U.S. Will Have Trouble Restoring Reputation after President Trump Leaves Office, MSNBC's Joy Reid Predicts

Political commentator Joy Reid appeared on HBO's Real Time with Bill Maher on Friday and speculated that it would be hard for the U.S. to recover from a Trump presidency, regardless of who wins in 2020.

"Getting the world to believe again that we are the good people, the leader of the free world, the real democracy, the multi-cultural democracy — he's cratered it," the MSNBC host opined.

Reid said she based her opinions on interviews she had with subjects for her forthcoming book, The Man Who Sold America: Trump and the Unraveling of the American Story. The nonfiction read is hooked to the premise that Trump "sold Americans a vision that was seemingly at odds with their country's founding principles," according to the publisher, HarperCollins.

Reid said she believed Trump's trade war with China, and other controversial policies, will have rippling effects long after the president leaves the Oval Office.

"Do you think because, Kamala Harris is president people are going to be, 'Oh, we'll buy your soybeans' again?" Reid argued, referencing the ongoing fracas between China and the U.S. over the export. "No, they've already found other people to buy from. They don't just revert back. So, economically, a lot of the damage will be really really hard to undo."

At one point in the interview, the Harvard graduate and Maher discussed the specter of Trump refusing to leave office after he meets an election loss or term expiration—a topic Maher is seemingly fond of raising with his guests.

"I keep saying he never will [leave office]," Maher opined.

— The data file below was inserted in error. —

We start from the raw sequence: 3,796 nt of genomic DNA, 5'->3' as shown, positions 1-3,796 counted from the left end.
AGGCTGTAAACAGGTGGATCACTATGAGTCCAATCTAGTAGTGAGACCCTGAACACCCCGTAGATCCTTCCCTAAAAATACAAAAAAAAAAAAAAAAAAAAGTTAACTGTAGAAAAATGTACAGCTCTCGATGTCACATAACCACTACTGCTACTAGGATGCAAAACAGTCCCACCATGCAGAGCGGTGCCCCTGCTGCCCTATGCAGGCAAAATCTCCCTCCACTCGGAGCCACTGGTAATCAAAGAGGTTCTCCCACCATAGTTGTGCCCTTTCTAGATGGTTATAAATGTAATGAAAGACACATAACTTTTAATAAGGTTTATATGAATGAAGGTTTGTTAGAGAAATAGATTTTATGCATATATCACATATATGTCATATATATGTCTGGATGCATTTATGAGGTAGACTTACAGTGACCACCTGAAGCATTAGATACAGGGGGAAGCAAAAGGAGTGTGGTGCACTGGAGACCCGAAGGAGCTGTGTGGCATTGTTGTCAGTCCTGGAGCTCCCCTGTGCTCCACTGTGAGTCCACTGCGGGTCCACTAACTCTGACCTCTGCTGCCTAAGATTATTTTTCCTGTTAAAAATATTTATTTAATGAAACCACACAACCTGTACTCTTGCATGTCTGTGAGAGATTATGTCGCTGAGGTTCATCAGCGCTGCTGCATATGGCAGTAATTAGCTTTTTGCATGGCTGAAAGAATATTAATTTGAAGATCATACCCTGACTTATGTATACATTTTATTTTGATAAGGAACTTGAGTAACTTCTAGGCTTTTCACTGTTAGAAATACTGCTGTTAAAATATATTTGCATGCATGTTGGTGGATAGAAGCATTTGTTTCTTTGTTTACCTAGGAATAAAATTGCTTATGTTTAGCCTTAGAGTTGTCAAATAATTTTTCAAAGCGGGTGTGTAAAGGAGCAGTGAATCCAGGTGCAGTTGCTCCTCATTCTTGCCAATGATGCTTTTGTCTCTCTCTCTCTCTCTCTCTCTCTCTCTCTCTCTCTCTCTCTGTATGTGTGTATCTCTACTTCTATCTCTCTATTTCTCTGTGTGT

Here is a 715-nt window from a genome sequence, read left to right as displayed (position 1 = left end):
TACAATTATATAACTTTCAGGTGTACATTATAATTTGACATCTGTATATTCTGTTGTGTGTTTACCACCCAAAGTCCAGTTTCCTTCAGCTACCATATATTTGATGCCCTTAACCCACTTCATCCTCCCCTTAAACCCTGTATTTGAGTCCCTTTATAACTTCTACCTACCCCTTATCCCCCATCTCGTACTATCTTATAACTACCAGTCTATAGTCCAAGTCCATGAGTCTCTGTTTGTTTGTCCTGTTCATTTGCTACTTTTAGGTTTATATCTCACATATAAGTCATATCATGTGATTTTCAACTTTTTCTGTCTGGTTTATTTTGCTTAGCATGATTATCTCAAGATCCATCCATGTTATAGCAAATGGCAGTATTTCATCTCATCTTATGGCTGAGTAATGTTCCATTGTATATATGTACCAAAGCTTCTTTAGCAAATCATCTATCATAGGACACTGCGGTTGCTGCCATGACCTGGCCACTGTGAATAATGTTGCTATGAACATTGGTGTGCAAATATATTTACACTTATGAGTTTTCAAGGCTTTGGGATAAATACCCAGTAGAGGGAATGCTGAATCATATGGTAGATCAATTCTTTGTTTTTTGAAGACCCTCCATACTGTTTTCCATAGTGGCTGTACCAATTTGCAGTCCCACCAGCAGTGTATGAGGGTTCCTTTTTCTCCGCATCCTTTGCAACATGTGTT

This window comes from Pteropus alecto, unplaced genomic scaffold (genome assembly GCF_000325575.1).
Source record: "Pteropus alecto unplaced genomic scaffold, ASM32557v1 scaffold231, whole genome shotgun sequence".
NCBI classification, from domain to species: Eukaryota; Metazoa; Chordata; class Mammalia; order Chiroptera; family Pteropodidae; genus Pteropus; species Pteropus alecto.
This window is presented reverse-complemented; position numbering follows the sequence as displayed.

Reid concurred: "Now he keeps saying he never will. It's going to be very hard."

Trump himself stoked speculation on the topic after he tweeted a video that suggested he would lead the country for many election cycles to come. Created by Twitter user CarpeDonktum, the clip featured a doctored animation of Trump posters indicating a run in 2036, 2040 and so on.


— Donald J. Trump (@realDonaldTrump) June 21, 2019

The animation's reception was divided largely along party lines, with some interpreting it as a joke and others viewing it as a troubling rebuffing of constitutional term limits. (It's creator dismissed the latter camp in an interview with Newsweek, saying: "It's clearly a joke, and to the people who were saying that he would never leave office, I don't think you can interpret it any other way.")

Elsewhere in the Maher segment, comedian and writer Seth MacFarlane, author Max Brooks and essayist Adam Gopnik discussed Twitter's changing policies and the proliferation of fake news on social media.

Watch the full clip in the video above.

trump rally
U.S. President Donald Trump speaks during a 'Make America Great Again' campaign rally at Williamsport Regional Airport, May 20, 2019 in Montoursville, Pennsylvania. Trump is making a trip to the swing state to drum up Republican support on the eve of a special election in Pennsylvania's 12th congressional district, with Republican Fred Keller facing off against Democrat Marc Friedenberg. Drew Angerer/Getty Images